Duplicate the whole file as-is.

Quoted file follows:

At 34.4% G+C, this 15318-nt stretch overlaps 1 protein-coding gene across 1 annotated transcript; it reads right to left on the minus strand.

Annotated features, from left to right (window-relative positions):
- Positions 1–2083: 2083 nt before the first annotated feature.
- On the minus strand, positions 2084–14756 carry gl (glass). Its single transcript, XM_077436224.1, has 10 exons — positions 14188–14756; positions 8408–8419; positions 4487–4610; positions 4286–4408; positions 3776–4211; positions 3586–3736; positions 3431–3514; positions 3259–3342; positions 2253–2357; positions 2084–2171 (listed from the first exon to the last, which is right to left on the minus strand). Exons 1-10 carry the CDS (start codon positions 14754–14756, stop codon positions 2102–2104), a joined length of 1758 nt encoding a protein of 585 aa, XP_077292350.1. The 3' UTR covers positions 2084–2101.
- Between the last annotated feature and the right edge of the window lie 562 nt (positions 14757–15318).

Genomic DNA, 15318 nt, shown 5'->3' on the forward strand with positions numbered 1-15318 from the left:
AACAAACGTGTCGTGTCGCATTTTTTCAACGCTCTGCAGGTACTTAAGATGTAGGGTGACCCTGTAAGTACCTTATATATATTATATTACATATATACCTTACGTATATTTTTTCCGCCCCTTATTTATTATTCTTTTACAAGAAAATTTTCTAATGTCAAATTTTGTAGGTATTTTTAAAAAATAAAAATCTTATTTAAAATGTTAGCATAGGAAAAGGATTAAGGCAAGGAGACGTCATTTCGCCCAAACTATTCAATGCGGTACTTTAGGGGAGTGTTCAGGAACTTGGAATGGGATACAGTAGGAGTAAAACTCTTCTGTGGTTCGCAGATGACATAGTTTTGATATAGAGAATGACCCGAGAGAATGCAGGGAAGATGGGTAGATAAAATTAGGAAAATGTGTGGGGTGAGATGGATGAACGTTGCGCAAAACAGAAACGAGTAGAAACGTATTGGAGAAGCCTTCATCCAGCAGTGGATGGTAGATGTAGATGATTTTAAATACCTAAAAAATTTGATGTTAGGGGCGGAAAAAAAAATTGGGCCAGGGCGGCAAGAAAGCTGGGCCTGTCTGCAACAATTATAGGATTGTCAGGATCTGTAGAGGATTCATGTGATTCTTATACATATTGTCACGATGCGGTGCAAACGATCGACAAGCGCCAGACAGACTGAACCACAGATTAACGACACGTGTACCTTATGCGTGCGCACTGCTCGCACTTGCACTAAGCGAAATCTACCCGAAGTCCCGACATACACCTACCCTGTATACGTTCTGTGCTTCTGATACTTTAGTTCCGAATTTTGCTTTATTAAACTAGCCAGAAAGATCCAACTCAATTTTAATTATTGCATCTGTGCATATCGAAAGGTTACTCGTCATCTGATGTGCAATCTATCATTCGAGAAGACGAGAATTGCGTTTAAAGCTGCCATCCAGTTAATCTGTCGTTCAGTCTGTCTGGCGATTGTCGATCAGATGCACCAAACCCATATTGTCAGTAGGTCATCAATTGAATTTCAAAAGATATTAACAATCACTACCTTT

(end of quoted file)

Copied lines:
At 34.4% G+C, this 15318-nt stretch overlaps 1 protein-coding gene across 1 annotated transcript; it reads right to left on the minus strand.

Annotated features, from left to right (window-relative positions):
- Positions 1–2083: 2083 nt before the first annotated feature.
- On the minus strand, positions 2084–14756 carry gl (glass). Its single transcript, XM_077436224.1, has 10 exons — positions 14188–14756; positions 8408–8419; positions 4487–4610; positions 4286–4408; positions 3776–4211; positions 3586–3736; positions 3431–3514; positions 3259–3342; positions 2253–2357; positions 2084–2171 (listed from the first exon to the last, which is right to left on the minus strand). Exons 1-10 carry the CDS (start codon positions 14754–14756, stop codon positions 2102–2104), a joined length of 1758 nt encoding a protein of 585 aa, XP_077292350.1. The 3' UTR covers positions 2084–2101.
- Between the last annotated feature and the right edge of the window lie 562 nt (positions 14757–15318).

Genomic DNA, 15318 nt, shown 5'->3' on the forward strand with positions numbered 1-15318 from the left:
AACAAACGTGTCGTGTCGCATTTTTTCAACGCTCTGCAGGTACTTAAGATGTAGGGTGACCCTGTAAGTACCTTATATATATTATATTACATATATACCTTACGTATATTTTTTCCGCCCCTTATTTATTATTCTTTTACAAGAAAATTTTCTAATGTCAAATTTTGTAGGTATTTTTAAAAAATAAAAATCTTATTTAAAATGTTAGCATAGGAAAAGGATTAAGGCAAGGAGACGTCATTTCGCCCAAACTATTCAATGCGGTACTTTAGGGGAGTGTTCAGGAACTTGGAATGGGATACAGTAGGAGTAAAACTCTTCTGTGGTTCGCAGATGACATAGTTTTGATATAGAGAATGACCCGAGAGAATGCAGGGAAGATGGGTAGATAAAATTAGGAAAATGTGTGGGGTGAGATGGATGAACGTTGCGCAAAACAGAAACGAGTAGAAACGTATTGGAGAAGCCTTCATCCAGCAGTGGATGGTAGATGTAGATGATTTTAAATACCTAAAAAATTTGATGTTAGGGGCGGAAAAAAAAATTGGGCCAGGGCGGCAAGAAAGCTGGGCCTGTCTGCAACAATTATAGGATTGTCAGGATCTGTAGAGGATTCATGTGATTCTTATACATATTGTCACGATGCGGTGCAAACGATCGACAAGCGCCAGACAGACTGAACCACAGATTAACGACACGTGTACCTTATGCGTGCGCACTGCTCGCACTTGCACTAAGCGAAATCTACCCGAAGTCCCGACATACACCTACCCTGTATACGTTCTGTGCTTCTGATACTTTAGTTCCGAATTTTGCTTTATTAAACTAGCCAGAAAGATCCAACTCAATTTTAATTATTGCATCTGTGCATATCGAAAGGTTACTCGTCATCTGATGTGCAATCTATCATTCGAGAAGACGAGAATTGCGTTTAAAGCTGCCATCCAGTTAATCTGTCGTTCAGTCTGTCTGGCGATTGTCGATCAGATGCACCAAACCCATATTGTCAGTAGGTCATCAATTGAATTTCAAAAGATATTAACAATCACTACCTTT